Petr Pithart was born on 2 January 1941 in Kladno. His father, Vilém Pithart, was a lawyer and a member of the pre-war Communist Party, imprisoned by the Nazis in Theresienstadt in 1944 and later in Dachau. The Pithart family moved to Prague in 1946. Petr Pithart studied at grammar school and Charles University’s Law Faculty. He became a member of the Communist Party during his studies. He worked as an assistant professor at the faculty between 1962 and 1971 and published in Literární noviny from the middle of the 1960s. He resigned his membership of the Communist Party in September 1968. In 1969, Pithart and his family relocated to Oxford, where he had been granted a scholarship, but returned to Czechoslovakia in autumn the same year, having been called upon by the Czechoslovak government. He was dismissed from the university in 1971 and worked on hydraulic structures in South Bohemia. Between 1973 and 1977, while working as a business lawyer in Prague, he co-organised the smuggling of samizdat and exile literature together with Jan Kavan, who lived in London. After signing Charter 77 in 1977, he handed the organisation over to Jiřina Šiklová. As a signatory of Charter 77, he was immediately dismissed from his job. He worked as a night guard, packaging controller and librarian. His writings were published as samizdat volumes, and some of them were signed under his pen name J. Sládeček.He was involved in Civic Forum in November 1989, was prime minister of the Czech government between 1990 and 1992 and chairman of the Senate from 1996-1998 and 2000-2004. He was a director of the Department of Political Science and Sociology of the Faculty of Law, Charles University, in Prague.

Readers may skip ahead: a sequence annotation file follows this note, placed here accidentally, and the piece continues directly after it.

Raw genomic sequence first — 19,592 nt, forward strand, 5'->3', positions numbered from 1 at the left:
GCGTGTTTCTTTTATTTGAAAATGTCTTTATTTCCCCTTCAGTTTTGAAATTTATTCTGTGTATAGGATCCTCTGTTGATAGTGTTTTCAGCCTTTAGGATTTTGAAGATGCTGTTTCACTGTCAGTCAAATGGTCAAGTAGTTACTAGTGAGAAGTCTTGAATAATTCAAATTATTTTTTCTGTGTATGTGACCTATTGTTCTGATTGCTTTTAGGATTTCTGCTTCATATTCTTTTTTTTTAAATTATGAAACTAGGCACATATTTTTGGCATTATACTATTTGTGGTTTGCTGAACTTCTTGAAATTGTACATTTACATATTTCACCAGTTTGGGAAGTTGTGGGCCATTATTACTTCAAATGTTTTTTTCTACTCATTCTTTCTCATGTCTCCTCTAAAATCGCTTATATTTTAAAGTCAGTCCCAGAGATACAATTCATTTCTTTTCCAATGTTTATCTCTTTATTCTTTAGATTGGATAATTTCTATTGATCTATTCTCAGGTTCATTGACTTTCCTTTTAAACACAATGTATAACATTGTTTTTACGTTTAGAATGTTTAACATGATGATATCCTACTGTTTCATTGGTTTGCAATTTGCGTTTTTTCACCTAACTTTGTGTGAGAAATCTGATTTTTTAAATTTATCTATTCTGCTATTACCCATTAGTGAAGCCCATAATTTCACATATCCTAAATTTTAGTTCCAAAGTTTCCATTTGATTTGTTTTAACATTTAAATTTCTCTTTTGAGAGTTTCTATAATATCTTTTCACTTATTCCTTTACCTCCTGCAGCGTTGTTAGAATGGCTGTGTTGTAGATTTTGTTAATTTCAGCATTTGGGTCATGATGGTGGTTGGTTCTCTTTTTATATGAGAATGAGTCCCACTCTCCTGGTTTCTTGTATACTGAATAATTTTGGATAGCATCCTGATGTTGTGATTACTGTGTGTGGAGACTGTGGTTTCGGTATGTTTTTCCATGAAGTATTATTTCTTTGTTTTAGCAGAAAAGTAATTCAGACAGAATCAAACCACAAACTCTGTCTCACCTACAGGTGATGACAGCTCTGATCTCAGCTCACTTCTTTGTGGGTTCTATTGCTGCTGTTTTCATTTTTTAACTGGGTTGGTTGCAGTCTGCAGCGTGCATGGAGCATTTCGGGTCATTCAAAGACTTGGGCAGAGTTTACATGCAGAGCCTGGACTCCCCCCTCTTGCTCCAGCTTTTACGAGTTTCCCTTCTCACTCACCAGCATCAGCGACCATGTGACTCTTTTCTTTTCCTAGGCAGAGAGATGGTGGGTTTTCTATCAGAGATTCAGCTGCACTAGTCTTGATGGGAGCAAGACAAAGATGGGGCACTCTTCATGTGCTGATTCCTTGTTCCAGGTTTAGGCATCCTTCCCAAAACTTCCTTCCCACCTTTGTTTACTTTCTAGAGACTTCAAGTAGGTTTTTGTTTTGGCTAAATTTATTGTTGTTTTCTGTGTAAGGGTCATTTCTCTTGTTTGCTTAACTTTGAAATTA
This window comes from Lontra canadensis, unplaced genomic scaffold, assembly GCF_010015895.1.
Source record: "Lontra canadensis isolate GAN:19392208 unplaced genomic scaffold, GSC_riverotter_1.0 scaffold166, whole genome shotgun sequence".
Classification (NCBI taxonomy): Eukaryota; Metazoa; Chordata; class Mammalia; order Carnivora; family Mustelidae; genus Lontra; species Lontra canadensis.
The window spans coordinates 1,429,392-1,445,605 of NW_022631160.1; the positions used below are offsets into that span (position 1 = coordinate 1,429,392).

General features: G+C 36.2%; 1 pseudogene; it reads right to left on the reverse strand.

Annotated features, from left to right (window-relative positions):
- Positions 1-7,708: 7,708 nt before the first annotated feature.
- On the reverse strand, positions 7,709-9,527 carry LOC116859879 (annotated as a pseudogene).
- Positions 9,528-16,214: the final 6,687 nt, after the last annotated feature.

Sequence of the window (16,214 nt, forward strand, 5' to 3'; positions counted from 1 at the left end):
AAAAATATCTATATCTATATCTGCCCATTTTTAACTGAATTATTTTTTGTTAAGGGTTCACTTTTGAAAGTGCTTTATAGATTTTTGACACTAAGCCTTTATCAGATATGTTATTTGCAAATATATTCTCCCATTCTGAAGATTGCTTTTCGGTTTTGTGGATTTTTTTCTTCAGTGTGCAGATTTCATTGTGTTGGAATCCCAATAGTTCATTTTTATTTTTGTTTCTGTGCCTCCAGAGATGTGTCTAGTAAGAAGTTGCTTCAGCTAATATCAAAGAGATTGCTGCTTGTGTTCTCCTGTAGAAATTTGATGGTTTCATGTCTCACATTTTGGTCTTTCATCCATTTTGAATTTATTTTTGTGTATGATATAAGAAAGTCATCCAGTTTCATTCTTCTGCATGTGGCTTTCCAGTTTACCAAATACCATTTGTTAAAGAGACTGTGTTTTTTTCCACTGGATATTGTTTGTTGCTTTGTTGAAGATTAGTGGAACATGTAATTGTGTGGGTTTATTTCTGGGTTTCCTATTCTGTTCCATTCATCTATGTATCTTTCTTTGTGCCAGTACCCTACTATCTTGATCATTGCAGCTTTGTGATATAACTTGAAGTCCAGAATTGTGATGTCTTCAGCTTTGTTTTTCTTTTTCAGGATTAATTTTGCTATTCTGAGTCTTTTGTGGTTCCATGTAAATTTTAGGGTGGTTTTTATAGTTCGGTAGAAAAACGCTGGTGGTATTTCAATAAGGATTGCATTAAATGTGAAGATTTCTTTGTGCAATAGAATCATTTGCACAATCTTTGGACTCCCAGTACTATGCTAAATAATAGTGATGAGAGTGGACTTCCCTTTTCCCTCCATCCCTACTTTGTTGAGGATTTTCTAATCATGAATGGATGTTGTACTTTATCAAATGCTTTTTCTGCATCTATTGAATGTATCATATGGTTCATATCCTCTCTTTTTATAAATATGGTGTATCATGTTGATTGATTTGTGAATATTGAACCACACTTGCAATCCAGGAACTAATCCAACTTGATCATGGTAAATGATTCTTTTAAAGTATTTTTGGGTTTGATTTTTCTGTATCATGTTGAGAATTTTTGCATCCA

Praha, Prague, Czech Republic
- Kladno, Czech Republic
- Hanáková, Jitka
Post Bellum. 2018. "Paměť národa: Petr Pithart (1941) - životopis". Accessed December 15. http://www.pametnaroda.cz/witness/index/id/2840/#cs_2840.
Pithart, Petr. 1990. Osmašedesátý. Praha: Rozmluvy.